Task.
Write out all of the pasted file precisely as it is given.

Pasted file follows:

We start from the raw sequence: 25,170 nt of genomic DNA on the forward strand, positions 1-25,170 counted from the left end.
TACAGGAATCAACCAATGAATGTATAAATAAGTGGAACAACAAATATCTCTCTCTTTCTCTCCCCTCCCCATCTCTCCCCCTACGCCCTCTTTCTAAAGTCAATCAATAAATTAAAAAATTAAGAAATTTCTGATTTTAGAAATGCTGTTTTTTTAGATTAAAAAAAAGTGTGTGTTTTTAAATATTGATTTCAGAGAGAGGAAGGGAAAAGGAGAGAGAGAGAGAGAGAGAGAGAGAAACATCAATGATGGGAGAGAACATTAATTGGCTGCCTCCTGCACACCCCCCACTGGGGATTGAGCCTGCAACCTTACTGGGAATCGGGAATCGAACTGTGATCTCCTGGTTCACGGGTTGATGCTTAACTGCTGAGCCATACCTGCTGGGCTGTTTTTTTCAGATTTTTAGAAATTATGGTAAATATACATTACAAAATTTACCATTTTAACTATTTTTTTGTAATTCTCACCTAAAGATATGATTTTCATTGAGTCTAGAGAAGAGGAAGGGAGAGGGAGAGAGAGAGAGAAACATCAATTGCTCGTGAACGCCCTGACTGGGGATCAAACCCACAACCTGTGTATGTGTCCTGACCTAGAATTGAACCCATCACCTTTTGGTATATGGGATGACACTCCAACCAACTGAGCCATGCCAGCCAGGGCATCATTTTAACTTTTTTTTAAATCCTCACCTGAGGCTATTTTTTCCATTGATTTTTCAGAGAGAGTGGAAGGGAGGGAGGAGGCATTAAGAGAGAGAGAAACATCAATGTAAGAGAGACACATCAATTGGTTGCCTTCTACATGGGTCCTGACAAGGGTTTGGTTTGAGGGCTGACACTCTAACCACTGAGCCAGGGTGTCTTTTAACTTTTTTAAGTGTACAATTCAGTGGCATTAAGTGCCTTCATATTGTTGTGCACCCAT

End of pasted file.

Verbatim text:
We start from the raw sequence: 25,170 nt of genomic DNA on the forward strand, positions 1-25,170 counted from the left end.
TACAGGAATCAACCAATGAATGTATAAATAAGTGGAACAACAAATATCTCTCTCTTTCTCTCCCCTCCCCATCTCTCCCCCTACGCCCTCTTTCTAAAGTCAATCAATAAATTAAAAAATTAAGAAATTTCTGATTTTAGAAATGCTGTTTTTTTAGATTAAAAAAAAGTGTGTGTTTTTAAATATTGATTTCAGAGAGAGGAAGGGAAAAGGAGAGAGAGAGAGAGAGAGAGAGAGAAACATCAATGATGGGAGAGAACATTAATTGGCTGCCTCCTGCACACCCCCCACTGGGGATTGAGCCTGCAACCTTACTGGGAATCGGGAATCGAACTGTGATCTCCTGGTTCACGGGTTGATGCTTAACTGCTGAGCCATACCTGCTGGGCTGTTTTTTTCAGATTTTTAGAAATTATGGTAAATATACATTACAAAATTTACCATTTTAACTATTTTTTTGTAATTCTCACCTAAAGATATGATTTTCATTGAGTCTAGAGAAGAGGAAGGGAGAGGGAGAGAGAGAGAGAAACATCAATTGCTCGTGAACGCCCTGACTGGGGATCAAACCCACAACCTGTGTATGTGTCCTGACCTAGAATTGAACCCATCACCTTTTGGTATATGGGATGACACTCCAACCAACTGAGCCATGCCAGCCAGGGCATCATTTTAACTTTTTTTTAAATCCTCACCTGAGGCTATTTTTTCCATTGATTTTTCAGAGAGAGTGGAAGGGAGGGAGGAGGCATTAAGAGAGAGAGAAACATCAATGTAAGAGAGACACATCAATTGGTTGCCTTCTACATGGGTCCTGACAAGGGTTTGGTTTGAGGGCTGACACTCTAACCACTGAGCCAGGGTGTCTTTTAACTTTTTTAAGTGTACAATTCAGTGGCATTAAGTGCCTTCATATTGTTGTGCACCCAT